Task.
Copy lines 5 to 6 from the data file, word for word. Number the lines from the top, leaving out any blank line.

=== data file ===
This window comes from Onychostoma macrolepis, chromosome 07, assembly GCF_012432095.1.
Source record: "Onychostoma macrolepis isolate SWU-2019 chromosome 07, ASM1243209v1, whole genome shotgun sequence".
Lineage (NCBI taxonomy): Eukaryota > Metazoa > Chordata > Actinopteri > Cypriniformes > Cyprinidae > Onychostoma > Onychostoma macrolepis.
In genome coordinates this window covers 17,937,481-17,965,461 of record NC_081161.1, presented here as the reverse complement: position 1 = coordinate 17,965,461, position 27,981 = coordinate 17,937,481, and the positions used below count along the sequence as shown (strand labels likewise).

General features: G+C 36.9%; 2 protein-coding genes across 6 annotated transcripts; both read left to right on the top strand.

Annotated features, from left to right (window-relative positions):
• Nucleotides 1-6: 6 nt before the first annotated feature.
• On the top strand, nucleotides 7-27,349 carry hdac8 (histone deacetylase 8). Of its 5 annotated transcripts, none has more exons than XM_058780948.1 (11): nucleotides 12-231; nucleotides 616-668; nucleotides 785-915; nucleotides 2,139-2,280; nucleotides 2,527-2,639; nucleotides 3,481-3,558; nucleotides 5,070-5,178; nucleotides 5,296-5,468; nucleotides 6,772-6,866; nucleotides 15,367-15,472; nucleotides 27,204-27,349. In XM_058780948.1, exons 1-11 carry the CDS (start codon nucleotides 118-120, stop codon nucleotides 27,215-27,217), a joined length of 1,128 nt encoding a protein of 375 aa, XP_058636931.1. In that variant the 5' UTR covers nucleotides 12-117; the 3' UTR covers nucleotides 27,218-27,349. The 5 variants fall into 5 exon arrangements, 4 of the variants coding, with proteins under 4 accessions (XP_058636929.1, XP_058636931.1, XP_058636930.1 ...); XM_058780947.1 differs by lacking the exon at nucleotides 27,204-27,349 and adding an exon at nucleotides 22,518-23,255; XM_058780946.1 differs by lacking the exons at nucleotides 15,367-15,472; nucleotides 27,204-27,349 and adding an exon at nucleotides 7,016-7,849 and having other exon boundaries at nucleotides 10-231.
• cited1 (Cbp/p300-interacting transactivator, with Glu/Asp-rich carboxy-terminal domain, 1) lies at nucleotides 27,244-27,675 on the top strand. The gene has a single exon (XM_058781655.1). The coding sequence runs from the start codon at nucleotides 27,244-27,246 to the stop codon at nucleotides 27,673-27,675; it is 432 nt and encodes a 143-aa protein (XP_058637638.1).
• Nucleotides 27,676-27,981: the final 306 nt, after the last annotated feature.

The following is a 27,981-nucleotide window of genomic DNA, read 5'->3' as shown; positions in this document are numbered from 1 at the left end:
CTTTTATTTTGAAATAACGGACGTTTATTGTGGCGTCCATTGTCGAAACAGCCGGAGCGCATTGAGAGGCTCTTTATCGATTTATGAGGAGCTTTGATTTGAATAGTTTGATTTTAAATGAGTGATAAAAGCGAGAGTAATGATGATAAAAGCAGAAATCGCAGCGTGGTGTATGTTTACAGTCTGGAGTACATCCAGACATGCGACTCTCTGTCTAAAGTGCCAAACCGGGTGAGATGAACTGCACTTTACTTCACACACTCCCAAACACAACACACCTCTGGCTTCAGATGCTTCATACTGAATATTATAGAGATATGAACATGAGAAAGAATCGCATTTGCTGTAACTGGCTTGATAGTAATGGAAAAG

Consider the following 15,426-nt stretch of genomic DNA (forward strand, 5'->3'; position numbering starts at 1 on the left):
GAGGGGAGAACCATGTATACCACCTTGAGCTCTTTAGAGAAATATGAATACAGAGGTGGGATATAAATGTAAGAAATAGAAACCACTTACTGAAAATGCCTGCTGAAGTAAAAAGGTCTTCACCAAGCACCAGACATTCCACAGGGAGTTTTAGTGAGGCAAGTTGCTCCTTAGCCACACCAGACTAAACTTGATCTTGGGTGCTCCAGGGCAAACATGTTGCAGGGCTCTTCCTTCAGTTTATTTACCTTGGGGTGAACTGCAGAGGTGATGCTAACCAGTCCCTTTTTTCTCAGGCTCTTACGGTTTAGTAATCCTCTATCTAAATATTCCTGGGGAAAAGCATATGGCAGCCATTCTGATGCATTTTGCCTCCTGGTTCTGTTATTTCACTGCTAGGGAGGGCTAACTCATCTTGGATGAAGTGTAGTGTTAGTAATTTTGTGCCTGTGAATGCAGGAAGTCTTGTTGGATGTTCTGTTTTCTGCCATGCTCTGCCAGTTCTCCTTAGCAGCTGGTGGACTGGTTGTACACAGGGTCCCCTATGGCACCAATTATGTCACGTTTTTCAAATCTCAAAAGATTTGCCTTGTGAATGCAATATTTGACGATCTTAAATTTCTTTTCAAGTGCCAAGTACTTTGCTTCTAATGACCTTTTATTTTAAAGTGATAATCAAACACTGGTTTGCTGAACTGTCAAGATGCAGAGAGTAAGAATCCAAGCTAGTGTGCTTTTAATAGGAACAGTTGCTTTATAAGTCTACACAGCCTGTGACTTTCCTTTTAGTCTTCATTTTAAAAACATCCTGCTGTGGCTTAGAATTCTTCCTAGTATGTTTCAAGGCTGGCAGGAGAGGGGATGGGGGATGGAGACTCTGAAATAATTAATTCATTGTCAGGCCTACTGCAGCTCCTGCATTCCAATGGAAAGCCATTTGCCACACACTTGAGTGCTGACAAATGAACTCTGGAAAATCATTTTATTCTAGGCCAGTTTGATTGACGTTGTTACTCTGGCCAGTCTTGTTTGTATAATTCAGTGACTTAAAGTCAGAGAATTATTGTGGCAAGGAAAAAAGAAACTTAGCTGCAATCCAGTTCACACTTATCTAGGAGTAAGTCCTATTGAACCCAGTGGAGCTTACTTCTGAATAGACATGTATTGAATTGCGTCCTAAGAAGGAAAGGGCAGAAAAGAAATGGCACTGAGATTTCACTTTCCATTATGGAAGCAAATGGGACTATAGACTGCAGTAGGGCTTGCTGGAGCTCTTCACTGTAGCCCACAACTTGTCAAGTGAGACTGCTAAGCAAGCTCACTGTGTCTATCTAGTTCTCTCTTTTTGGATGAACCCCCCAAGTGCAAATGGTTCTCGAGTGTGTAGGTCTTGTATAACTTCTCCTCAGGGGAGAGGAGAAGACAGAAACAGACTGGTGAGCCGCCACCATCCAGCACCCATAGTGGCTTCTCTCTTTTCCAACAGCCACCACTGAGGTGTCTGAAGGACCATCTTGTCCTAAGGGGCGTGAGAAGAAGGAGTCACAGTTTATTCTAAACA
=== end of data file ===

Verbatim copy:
General features: G+C 36.9%; 2 protein-coding genes across 6 annotated transcripts; both read left to right on the top strand.

Annotated features, from left to right (window-relative positions):